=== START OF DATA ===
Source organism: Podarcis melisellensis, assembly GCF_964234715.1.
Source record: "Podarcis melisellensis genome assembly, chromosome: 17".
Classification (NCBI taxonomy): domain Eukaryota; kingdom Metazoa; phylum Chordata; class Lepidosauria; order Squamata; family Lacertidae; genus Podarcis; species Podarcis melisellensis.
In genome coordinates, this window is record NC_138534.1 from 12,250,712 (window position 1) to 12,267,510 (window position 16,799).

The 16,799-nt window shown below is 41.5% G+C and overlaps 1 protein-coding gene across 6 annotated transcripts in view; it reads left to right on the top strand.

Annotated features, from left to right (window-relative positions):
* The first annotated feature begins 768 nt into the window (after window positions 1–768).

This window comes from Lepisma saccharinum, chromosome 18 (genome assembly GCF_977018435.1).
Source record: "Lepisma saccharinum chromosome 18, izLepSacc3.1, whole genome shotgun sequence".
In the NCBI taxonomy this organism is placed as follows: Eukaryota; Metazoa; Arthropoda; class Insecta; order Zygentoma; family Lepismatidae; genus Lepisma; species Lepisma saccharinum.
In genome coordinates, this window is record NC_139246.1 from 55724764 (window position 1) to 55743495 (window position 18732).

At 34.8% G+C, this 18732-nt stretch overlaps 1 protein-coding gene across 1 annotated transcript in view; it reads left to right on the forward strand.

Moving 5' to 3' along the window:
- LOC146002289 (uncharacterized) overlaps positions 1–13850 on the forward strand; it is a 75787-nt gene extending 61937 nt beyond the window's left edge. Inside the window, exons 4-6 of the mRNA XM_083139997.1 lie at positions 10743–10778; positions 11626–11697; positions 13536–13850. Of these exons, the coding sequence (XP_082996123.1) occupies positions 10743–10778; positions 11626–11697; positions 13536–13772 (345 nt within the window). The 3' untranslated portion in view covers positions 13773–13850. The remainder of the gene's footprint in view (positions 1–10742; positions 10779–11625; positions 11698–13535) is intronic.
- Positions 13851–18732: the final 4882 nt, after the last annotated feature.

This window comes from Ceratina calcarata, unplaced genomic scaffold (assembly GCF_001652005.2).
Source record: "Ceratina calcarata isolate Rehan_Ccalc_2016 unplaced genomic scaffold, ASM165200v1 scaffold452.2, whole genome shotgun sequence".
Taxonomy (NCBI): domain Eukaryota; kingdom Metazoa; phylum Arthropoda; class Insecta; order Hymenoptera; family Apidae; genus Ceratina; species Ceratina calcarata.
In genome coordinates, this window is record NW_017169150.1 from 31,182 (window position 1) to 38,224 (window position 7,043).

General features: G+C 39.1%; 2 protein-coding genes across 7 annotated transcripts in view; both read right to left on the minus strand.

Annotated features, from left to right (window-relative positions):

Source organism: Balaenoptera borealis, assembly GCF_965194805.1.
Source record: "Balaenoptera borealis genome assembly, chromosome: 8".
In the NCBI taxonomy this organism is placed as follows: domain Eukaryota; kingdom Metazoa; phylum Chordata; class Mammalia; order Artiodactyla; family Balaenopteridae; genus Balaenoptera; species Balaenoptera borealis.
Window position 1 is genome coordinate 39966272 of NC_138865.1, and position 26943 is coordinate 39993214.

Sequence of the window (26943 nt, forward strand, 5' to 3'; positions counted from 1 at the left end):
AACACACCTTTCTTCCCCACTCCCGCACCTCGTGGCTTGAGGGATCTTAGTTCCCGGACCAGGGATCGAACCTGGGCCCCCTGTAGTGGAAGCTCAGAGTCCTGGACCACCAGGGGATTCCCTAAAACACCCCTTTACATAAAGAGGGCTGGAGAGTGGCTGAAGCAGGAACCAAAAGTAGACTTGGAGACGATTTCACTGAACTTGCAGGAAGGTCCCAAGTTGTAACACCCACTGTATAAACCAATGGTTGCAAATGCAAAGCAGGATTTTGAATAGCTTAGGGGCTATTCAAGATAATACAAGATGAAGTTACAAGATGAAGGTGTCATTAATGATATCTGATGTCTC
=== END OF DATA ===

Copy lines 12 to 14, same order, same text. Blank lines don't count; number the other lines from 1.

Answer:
At 34.8% G+C, this 18732-nt stretch overlaps 1 protein-coding gene across 1 annotated transcript in view; it reads left to right on the forward strand.

Moving 5' to 3' along the window:
- LOC146002289 (uncharacterized) overlaps positions 1–13850 on the forward strand; it is a 75787-nt gene extending 61937 nt beyond the window's left edge. Inside the window, exons 4-6 of the mRNA XM_083139997.1 lie at positions 10743–10778; positions 11626–11697; positions 13536–13850. Of these exons, the coding sequence (XP_082996123.1) occupies positions 10743–10778; positions 11626–11697; positions 13536–13772 (345 nt within the window). The 3' untranslated portion in view covers positions 13773–13850. The remainder of the gene's footprint in view (positions 1–10742; positions 10779–11625; positions 11698–13535) is intronic.